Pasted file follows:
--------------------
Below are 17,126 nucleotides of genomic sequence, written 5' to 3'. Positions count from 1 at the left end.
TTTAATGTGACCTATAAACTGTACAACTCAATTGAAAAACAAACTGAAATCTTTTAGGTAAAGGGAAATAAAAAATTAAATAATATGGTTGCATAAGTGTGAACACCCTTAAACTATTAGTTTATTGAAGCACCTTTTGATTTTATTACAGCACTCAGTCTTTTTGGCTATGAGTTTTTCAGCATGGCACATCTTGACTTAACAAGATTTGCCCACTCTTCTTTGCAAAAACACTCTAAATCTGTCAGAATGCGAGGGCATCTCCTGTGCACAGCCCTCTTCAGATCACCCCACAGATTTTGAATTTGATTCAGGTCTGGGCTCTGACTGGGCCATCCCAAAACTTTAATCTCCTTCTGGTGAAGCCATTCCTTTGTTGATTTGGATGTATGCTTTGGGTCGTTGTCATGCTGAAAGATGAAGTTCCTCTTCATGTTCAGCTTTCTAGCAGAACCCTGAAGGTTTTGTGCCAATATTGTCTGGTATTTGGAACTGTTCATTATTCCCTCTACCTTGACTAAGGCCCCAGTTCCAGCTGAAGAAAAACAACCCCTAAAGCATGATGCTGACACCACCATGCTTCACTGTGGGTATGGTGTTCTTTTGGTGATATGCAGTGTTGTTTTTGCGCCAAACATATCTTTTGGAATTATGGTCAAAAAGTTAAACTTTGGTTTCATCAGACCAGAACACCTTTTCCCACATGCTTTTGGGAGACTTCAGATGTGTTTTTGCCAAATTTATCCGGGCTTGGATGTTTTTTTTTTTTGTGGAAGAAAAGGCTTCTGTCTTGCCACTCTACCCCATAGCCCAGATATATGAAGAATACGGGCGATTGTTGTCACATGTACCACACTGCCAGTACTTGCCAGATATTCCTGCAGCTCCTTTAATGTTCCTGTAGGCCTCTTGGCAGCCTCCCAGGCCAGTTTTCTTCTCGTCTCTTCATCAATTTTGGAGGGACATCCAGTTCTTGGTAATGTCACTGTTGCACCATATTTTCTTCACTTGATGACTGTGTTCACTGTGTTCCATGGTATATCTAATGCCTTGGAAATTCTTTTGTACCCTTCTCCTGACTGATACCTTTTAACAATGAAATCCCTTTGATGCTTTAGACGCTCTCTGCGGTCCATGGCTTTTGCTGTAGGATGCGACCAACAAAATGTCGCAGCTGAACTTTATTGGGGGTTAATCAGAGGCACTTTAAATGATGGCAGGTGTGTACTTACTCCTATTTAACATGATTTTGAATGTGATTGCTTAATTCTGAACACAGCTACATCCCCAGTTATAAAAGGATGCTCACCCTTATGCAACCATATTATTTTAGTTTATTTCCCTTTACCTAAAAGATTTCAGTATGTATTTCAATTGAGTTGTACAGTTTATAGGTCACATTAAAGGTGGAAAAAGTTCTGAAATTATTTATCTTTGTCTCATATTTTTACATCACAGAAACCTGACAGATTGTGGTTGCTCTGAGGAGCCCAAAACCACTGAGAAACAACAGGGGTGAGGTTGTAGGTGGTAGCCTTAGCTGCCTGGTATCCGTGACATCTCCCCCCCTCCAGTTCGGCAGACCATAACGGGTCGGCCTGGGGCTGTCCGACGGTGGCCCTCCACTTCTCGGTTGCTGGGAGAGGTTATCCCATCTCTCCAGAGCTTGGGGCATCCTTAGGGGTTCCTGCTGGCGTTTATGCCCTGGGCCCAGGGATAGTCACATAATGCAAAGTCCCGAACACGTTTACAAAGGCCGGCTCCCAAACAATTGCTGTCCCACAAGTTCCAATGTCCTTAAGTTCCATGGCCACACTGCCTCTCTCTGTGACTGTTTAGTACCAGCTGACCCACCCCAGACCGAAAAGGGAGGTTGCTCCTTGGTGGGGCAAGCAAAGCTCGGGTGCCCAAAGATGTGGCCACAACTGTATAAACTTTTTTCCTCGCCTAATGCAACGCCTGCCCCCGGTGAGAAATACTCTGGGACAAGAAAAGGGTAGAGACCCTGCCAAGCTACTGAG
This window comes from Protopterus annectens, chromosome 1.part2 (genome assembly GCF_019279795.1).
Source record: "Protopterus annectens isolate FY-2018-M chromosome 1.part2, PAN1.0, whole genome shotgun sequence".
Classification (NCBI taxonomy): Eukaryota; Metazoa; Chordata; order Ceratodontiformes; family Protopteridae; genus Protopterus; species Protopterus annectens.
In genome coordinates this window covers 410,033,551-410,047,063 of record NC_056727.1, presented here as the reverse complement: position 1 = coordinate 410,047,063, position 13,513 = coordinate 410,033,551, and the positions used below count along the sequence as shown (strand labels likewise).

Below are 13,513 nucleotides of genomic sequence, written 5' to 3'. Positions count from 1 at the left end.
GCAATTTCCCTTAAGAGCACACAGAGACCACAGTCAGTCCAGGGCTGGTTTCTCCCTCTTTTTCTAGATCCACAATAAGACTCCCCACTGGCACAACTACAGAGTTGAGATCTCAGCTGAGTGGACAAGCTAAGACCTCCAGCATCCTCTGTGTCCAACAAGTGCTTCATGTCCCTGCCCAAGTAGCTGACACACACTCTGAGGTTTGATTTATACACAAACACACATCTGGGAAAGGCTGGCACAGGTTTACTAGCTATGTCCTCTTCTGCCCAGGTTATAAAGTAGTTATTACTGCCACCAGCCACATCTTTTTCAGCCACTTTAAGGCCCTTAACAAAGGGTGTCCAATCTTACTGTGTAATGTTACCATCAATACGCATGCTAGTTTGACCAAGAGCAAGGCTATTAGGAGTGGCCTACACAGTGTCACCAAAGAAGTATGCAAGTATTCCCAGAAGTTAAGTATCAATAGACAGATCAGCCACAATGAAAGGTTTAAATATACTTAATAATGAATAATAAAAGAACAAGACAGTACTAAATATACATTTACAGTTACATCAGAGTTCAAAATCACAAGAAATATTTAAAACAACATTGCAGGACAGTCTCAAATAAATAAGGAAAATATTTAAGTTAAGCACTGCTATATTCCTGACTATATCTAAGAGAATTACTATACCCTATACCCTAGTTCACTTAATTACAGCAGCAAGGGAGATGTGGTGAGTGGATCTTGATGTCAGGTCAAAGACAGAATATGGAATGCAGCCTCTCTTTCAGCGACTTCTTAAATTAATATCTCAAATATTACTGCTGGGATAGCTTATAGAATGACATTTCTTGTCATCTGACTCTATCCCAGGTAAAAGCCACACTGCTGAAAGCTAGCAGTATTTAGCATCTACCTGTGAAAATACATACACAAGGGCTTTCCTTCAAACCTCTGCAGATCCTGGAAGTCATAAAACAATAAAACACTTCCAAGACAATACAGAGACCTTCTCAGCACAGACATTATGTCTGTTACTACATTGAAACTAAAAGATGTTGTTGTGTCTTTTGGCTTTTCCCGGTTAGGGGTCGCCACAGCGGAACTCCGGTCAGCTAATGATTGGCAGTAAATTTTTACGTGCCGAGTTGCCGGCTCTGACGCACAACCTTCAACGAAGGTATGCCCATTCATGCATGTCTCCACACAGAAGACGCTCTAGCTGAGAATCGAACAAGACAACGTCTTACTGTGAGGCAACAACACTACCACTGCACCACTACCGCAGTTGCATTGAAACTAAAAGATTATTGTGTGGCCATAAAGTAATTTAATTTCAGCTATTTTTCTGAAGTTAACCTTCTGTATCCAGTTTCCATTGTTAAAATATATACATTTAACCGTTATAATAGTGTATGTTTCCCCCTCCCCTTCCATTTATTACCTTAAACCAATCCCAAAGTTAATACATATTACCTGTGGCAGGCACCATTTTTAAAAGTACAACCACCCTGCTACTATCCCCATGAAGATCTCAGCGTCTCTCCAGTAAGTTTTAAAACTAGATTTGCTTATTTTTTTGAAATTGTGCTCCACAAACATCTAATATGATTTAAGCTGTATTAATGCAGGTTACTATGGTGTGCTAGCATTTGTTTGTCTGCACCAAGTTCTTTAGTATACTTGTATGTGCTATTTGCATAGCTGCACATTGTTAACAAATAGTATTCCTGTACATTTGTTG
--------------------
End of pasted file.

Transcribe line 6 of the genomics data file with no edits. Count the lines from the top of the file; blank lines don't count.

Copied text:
In genome coordinates this window covers 410,033,551-410,047,063 of record NC_056727.1, presented here as the reverse complement: position 1 = coordinate 410,047,063, position 13,513 = coordinate 410,033,551, and the positions used below count along the sequence as shown (strand labels likewise).